My Mom calls her aid Mother as in OK Mother I'll do it for you. I am glad she excepts the aids care and not rejects it, she'd be unclean and not cared for properly otherwise. She calls people she is not fond of words I never heard her speak prior to dementia. I would be glad that she is being treated like a loved one and not a peace of garbage. I am a hairdresser for alot of elders and I get attached to them myself and I have many people at the home happier to see me than my Mom. Because it's all about smiles and love and not negativity. Those same people complain to me about their children because they are usually upset and/or stressed when they visit understandably, but this triggers bad thoughts. Choose your battles, work with the staff to keep your loved one happy, stress levels are easily triggered by staff and elders.

 
 

JessieBelle

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Aug 11, 2012

I agree with Emilie, too. I think it is sweet and I would want that for my mother. Most of the medical people where I live call my mother "sweetie." I find it endearing.

 
 

jeannegibbs

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Aug 11, 2012

We had a big discussion of this on another board. It appears to be partly a regional thing. It is far more common in some parts of the country than others. And some people are more offended by it while others like it. I asked my 86-y-o husband (with dementia) whether he would like it if helpers and other professionals called him "hon" or "dear." He said he would not. But I notice that when his sweet and gentle massage therapist calls him that he isn't bothered at all.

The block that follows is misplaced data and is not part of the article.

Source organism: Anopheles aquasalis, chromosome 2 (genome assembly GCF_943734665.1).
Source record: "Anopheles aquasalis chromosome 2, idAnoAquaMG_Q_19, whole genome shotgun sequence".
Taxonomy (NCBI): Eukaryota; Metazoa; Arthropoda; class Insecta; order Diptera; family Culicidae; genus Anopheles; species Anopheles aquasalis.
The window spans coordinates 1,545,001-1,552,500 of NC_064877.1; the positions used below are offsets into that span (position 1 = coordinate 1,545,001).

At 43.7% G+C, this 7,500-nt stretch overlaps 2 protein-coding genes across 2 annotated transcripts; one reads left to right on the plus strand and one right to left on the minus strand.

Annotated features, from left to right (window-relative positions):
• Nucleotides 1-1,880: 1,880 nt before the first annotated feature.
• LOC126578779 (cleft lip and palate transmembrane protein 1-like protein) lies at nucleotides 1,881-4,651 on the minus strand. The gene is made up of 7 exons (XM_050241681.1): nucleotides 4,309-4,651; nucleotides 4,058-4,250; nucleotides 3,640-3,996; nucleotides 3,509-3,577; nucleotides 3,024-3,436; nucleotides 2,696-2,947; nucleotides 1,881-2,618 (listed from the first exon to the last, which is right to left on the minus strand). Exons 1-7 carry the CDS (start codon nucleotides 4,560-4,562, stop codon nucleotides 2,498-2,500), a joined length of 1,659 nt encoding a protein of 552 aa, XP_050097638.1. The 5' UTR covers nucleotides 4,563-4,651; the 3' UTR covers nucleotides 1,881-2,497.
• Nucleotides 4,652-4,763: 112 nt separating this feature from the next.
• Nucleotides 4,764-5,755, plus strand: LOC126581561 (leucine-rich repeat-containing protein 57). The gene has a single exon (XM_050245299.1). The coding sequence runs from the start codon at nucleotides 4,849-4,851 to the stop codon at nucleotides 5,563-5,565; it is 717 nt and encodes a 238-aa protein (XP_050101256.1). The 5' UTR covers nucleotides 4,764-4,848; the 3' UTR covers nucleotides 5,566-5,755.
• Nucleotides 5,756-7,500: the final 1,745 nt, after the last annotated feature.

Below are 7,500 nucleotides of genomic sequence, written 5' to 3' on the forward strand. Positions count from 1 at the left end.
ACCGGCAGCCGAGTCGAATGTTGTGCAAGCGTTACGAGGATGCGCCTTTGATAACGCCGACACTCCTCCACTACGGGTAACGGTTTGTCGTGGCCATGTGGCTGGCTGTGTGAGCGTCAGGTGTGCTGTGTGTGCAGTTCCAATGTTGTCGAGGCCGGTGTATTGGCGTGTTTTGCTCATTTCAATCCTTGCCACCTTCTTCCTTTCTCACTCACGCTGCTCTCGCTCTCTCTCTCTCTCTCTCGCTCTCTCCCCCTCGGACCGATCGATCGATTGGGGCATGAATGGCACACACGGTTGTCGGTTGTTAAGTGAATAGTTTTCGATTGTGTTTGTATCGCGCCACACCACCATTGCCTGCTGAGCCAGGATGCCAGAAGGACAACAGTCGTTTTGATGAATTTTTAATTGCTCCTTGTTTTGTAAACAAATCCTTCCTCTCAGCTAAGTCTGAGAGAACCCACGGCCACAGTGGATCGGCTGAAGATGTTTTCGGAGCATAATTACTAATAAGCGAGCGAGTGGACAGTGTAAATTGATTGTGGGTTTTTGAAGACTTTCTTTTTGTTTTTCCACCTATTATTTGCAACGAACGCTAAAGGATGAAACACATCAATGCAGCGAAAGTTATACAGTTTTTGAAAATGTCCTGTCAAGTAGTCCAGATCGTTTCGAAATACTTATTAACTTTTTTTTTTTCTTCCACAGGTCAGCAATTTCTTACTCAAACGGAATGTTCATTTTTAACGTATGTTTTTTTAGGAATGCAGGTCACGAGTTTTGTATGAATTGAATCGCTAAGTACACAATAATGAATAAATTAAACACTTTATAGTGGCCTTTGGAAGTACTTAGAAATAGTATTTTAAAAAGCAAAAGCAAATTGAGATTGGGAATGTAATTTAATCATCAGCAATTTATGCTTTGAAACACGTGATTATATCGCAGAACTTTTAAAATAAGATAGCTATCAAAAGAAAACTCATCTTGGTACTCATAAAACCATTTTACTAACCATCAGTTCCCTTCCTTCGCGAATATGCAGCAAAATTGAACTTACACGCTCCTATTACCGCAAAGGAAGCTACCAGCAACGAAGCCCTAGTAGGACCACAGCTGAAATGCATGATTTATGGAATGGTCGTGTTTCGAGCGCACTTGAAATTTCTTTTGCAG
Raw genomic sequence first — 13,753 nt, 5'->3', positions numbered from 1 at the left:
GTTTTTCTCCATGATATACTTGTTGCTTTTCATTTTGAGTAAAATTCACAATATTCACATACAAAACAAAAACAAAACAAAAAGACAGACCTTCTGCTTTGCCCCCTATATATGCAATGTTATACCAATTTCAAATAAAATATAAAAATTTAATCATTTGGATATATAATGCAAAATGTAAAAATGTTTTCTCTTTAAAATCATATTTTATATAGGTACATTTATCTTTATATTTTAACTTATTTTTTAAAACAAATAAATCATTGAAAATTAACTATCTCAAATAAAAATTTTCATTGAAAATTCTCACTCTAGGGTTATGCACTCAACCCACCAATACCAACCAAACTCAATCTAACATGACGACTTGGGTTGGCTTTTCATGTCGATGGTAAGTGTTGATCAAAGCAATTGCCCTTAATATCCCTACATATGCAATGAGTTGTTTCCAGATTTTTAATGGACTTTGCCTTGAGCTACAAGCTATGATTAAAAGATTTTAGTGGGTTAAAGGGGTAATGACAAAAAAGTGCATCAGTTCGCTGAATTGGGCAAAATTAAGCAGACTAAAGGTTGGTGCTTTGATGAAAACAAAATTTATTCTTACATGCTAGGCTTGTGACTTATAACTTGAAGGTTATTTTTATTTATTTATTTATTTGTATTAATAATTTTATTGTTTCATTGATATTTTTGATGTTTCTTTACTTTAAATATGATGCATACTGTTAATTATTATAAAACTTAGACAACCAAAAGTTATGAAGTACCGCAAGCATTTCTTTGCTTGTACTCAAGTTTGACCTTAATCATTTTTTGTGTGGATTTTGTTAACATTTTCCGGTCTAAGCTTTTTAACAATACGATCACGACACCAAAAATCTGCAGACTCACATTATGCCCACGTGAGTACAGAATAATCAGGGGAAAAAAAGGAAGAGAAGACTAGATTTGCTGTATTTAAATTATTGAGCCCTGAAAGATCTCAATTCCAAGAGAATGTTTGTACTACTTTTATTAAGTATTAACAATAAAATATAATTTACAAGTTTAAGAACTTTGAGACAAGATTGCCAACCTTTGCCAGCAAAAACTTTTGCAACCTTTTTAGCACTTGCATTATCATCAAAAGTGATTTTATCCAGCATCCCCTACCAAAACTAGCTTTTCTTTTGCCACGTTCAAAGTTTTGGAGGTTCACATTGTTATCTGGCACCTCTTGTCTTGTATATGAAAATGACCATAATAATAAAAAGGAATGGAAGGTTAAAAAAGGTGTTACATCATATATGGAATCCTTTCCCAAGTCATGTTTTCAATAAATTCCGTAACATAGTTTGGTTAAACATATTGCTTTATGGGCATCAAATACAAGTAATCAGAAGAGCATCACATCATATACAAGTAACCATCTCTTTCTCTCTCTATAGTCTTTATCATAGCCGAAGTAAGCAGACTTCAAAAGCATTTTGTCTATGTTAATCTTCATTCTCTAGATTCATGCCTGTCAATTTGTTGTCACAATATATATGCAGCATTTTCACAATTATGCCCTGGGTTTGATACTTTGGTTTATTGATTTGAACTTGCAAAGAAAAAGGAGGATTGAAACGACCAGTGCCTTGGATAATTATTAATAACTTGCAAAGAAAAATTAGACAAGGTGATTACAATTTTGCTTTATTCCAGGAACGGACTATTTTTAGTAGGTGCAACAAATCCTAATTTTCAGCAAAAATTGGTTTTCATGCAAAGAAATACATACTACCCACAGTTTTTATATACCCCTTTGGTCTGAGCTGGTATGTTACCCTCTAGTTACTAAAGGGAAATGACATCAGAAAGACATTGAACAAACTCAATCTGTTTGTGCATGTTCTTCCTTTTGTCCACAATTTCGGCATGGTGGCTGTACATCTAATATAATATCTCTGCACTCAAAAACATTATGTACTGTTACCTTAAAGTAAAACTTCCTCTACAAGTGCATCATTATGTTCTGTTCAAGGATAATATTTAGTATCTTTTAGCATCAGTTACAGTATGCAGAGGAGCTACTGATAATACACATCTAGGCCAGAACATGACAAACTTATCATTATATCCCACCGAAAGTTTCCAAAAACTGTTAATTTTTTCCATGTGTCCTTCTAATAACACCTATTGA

Tone of voice, eye contact, and general consideration are probably more important. If it bothers YOUR MOM (not you) then the staff should be sensitive to that. Otherwise I think I'd pick more important battles to fight.

 
 

bookworm

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Aug 11, 2012

I hear a lot of "hon" and "sweetie" here - but mostly to me. I do take exception if it comes from guys younger than me. But it's okay if it's older men....

Mom's caregivers who sponge bathe her - calls her "mom" or "mam." - at first I didn't care for it. But when you hear it often enough, it comes out as affection...

My dad's caregivers who sponge bathe him calls him "uncle." or "pop". He doesn't like it. He says he's not their uncle or their pop. Yet when his favorite hospice nurse comes to visit and she calls him "pop", he's just so putty in her hands!!

 
 

ladeeM

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Aug 11, 2012

I also think it is partly regional... I am from the South, so everyone is 'sweetie', I use this endearment with S, but not with M, I feel,in her case, she would feel 'talked down to'. But if your mom has no objection, then it's a moot point... make sure when you are placed in a NH that it is known to everyone involved to not call YOU "Hon"...I don't mean to patronize you, but I would much rather hear staff using terms like that because it shows a caring attitude... but if it bothers you that much, then go to each of the staff and let your feelings be known...

 
 

teebee

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Aug 11, 2012

I am a nurse practitioner and have been in the field for 35 years... I cringe when I hear the word "hon" when speaking to the elderly. I do not use that term myself, always Mr/Mrs or at times first name no matter what their mental status is. I have however witnessed nurses aides who truly mean it in the most endearing way especially those from other cultures like the West Indies, Phillipines, etc... My recommendation would be to truly look at the intent... are they patronizing or is it truly an attempt to make a connection with your parent...

 
 

littletonway

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Aug 11, 2012

I would prefer "Hon" to a first name. Here in Texas we have alot of "Miss" Sally or whatever first name is and I love it . I have never liked having younger people call their elders by their first name only. It is all about respect...I would never refer to my Mother by her first name. She is Mrs. - whenever introduced. Our helpers all call her Miss "first name" or Hon.